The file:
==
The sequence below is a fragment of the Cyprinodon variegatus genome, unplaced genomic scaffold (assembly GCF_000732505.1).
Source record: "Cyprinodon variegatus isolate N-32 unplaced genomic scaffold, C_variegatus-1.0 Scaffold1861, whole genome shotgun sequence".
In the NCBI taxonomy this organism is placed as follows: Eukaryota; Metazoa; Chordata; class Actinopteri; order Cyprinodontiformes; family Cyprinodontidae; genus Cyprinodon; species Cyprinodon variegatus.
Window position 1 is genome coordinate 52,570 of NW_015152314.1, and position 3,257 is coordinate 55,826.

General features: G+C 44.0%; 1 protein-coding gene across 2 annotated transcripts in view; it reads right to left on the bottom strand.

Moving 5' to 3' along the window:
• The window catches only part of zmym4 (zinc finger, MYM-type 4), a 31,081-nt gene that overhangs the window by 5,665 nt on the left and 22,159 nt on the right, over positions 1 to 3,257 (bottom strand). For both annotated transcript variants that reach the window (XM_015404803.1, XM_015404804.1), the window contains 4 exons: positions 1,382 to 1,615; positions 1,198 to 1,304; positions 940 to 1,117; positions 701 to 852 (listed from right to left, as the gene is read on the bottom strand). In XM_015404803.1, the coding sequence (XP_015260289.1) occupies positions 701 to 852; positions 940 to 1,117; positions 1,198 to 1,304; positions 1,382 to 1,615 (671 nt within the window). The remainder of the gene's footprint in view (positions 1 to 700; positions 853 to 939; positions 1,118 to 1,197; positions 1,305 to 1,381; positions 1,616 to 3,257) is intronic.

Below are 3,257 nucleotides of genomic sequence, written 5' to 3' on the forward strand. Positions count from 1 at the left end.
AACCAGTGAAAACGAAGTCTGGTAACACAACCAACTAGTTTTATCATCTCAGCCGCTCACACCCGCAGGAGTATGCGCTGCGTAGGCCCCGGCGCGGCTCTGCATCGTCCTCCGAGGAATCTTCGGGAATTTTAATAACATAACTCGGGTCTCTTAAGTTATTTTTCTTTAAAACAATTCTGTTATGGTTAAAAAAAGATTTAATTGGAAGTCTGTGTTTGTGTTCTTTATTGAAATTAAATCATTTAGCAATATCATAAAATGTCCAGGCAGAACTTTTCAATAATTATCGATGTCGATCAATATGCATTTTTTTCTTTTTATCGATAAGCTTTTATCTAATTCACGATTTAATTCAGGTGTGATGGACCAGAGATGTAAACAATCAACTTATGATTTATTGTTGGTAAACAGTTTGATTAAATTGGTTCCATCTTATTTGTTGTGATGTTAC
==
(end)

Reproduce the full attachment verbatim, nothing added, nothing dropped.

The sequence below is a fragment of the Cyprinodon variegatus genome, unplaced genomic scaffold (assembly GCF_000732505.1).
Source record: "Cyprinodon variegatus isolate N-32 unplaced genomic scaffold, C_variegatus-1.0 Scaffold1861, whole genome shotgun sequence".
In the NCBI taxonomy this organism is placed as follows: Eukaryota; Metazoa; Chordata; class Actinopteri; order Cyprinodontiformes; family Cyprinodontidae; genus Cyprinodon; species Cyprinodon variegatus.
Window position 1 is genome coordinate 52,570 of NW_015152314.1, and position 3,257 is coordinate 55,826.

General features: G+C 44.0%; 1 protein-coding gene across 2 annotated transcripts in view; it reads right to left on the bottom strand.

Moving 5' to 3' along the window:
• The window catches only part of zmym4 (zinc finger, MYM-type 4), a 31,081-nt gene that overhangs the window by 5,665 nt on the left and 22,159 nt on the right, over positions 1 to 3,257 (bottom strand). For both annotated transcript variants that reach the window (XM_015404803.1, XM_015404804.1), the window contains 4 exons: positions 1,382 to 1,615; positions 1,198 to 1,304; positions 940 to 1,117; positions 701 to 852 (listed from right to left, as the gene is read on the bottom strand). In XM_015404803.1, the coding sequence (XP_015260289.1) occupies positions 701 to 852; positions 940 to 1,117; positions 1,198 to 1,304; positions 1,382 to 1,615 (671 nt within the window). The remainder of the gene's footprint in view (positions 1 to 700; positions 853 to 939; positions 1,118 to 1,197; positions 1,305 to 1,381; positions 1,616 to 3,257) is intronic.

Below are 3,257 nucleotides of genomic sequence, written 5' to 3' on the forward strand. Positions count from 1 at the left end.
AACCAGTGAAAACGAAGTCTGGTAACACAACCAACTAGTTTTATCATCTCAGCCGCTCACACCCGCAGGAGTATGCGCTGCGTAGGCCCCGGCGCGGCTCTGCATCGTCCTCCGAGGAATCTTCGGGAATTTTAATAACATAACTCGGGTCTCTTAAGTTATTTTTCTTTAAAACAATTCTGTTATGGTTAAAAAAAGATTTAATTGGAAGTCTGTGTTTGTGTTCTTTATTGAAATTAAATCATTTAGCAATATCATAAAATGTCCAGGCAGAACTTTTCAATAATTATCGATGTCGATCAATATGCATTTTTTTCTTTTTATCGATAAGCTTTTATCTAATTCACGATTTAATTCAGGTGTGATGGACCAGAGATGTAAACAATCAACTTATGATTTATTGTTGGTAAACAGTTTGATTAAATTGGTTCCATCTTATTTGTTGTGATGTTAC